【Unlocking Word Meanings】
Read the following words/expressions found in today’s article.
1. bill / bɪl / (n.) – a draft of a law being proposed
Example: Bills undergo several reviews and revisions before being passed into laws.
2. legislator / ˈlɛdʒ ɪsˌleɪ tər / (n.) – a person who makes laws
Example: Several legislators proposed the newly passed law.
3. orphanage / ˈɔr fə nɪdʒ / (n.) – a place or institution where children without parents are being taken care of
Example: She always hosts charitable programs in orphanages.
4. devastating / ˈdɛv əˌsteɪ tɪŋ / (adj.) – causing great emotional pain
Example: The loss of her beloved pet was devastating for her.
5. rushed / rʌʃt / (adj.) – done in a hurry
Example: His work had many errors because it was rushed.
Read the text below.
UK adoption rules will be amended to allow children up for adoption to be placed in new homes more quickly.
The UK government unveiled a proposed law, the Children and Social Work Bill, during this year’s State Opening. The bill was introduced on May 18 in the Queen’s Speech, which was written by the government. The speech enumerates the United Kingdom’s legislative plans. The new law would make the adoption process shorter.
According to legislators, the changes are aimed at giving children from the state’s care system, which includes orphanages, a better chance in life. It was found that out of the 10,000 people aged 19-21 who leave the system, 39% remain uneducated or jobless. A charitable organization for the homeless called Crisis also found in a research that one-fourth of homeless people were once in the care system.
The proposed law also aims to extend further help to children who leave the care system. They will also be entitled to a personal adviser, who would help them adjust into adulthood until they are 25 years old.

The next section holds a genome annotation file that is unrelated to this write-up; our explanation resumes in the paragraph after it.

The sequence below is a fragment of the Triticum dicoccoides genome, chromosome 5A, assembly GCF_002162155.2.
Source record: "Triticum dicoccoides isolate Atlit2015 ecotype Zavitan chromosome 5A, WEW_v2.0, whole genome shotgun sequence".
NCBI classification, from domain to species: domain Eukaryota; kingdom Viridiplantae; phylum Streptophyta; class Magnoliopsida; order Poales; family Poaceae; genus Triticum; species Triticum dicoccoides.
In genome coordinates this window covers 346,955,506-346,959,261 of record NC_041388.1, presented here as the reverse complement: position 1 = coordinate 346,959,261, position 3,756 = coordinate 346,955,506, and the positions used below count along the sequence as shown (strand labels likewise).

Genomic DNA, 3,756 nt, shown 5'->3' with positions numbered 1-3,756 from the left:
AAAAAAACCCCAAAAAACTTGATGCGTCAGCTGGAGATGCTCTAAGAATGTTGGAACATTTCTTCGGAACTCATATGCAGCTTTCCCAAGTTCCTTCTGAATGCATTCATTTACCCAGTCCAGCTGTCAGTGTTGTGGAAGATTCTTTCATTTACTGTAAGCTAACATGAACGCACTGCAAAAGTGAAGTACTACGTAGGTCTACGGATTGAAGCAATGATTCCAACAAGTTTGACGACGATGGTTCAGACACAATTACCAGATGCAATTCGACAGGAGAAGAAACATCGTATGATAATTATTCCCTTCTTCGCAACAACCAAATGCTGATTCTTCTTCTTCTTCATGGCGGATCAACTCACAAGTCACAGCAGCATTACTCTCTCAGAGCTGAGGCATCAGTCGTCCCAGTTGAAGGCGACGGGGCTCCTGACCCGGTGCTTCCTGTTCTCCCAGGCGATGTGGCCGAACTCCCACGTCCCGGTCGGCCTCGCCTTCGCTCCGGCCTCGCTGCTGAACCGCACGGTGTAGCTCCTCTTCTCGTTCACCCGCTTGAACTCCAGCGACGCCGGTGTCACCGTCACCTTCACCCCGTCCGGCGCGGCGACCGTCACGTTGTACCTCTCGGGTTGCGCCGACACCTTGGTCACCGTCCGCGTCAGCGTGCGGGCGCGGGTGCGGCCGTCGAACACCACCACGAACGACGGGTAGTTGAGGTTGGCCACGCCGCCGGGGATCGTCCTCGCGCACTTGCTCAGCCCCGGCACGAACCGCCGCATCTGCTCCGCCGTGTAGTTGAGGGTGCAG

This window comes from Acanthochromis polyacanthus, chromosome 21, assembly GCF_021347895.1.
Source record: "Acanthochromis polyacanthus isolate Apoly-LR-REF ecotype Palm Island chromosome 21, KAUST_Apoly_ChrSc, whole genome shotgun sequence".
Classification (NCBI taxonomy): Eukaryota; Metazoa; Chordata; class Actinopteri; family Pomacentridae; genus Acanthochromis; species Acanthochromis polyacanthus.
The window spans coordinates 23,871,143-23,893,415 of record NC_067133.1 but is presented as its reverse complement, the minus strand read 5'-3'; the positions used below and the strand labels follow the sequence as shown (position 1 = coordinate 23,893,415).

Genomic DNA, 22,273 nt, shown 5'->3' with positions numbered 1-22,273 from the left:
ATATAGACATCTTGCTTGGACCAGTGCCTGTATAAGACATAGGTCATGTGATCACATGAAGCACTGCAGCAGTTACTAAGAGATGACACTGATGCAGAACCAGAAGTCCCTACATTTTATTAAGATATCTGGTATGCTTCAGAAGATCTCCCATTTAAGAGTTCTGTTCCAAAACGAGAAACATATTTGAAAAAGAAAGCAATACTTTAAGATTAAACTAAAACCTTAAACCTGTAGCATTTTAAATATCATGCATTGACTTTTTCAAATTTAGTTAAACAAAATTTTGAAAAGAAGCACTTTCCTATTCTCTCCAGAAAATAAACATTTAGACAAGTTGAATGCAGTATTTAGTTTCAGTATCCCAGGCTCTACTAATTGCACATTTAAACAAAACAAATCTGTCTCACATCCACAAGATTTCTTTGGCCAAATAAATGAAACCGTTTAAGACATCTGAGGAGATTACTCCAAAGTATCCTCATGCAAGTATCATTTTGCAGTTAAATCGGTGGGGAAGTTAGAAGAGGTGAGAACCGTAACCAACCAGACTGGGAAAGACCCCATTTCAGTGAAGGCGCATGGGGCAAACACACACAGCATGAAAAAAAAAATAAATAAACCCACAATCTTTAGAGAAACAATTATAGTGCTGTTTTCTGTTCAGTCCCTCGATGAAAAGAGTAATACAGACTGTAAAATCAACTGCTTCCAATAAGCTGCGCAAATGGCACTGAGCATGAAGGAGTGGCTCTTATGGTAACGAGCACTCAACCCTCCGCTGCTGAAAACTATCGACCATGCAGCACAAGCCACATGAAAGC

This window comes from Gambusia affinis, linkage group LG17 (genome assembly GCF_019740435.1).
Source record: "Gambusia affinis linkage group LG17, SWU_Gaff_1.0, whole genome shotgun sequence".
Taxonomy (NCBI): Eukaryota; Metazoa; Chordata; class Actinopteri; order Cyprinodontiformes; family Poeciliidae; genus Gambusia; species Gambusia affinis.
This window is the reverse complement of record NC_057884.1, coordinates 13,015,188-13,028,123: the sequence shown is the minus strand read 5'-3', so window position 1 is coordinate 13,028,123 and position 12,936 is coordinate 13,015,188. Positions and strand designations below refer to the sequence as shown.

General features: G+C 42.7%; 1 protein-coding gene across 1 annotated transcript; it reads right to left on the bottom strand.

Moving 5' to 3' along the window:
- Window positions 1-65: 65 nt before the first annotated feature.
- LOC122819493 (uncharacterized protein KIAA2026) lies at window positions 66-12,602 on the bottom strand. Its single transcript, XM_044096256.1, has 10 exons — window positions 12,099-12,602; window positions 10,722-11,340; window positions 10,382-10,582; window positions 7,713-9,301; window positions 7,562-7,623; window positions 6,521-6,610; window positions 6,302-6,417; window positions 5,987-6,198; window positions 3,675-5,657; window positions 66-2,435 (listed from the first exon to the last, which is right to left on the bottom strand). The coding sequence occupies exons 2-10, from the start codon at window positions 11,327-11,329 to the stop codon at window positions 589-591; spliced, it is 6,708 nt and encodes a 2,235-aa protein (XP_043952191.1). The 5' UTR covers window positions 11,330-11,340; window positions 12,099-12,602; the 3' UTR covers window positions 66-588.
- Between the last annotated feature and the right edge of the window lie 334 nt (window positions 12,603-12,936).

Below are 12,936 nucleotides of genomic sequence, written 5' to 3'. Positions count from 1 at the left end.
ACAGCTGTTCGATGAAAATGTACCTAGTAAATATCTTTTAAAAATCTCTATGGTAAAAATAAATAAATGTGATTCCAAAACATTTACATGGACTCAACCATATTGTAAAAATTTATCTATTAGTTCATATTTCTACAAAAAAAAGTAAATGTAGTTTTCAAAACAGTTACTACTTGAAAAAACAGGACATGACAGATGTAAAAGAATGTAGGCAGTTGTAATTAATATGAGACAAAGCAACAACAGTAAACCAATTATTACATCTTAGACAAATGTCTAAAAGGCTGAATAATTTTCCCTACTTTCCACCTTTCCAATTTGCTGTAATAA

Hugh Thornberry CBE, chief executive of organization Adoption UK, approves of the proposal because he believes that a long delay in being adopted can be devastating for children. Recently, the waiting time has been reduced to an average of 17 months, from the 22-month waiting time two years ago.
Meanwhile, a survey conducted by UK organization Community Care revealed that several social workers have apprehensions about the bill. They fear that a faster process would also mean insufficient and rushed assessments of adoptive families, which would do more harm than good to the children being adopted.
Enjoy a discussion with your tutor.
· Are you in favor of the proposed shorter adoption process? Why or why not?
· What do you think are important things to consider before a child is given to an adoptive family? Discuss.
· What can childcare institutions like orphanages do to improve children’s situation while they are under the institutions’ care?
· How do you think the government can help ensure that children in care systems can have a better future as adults?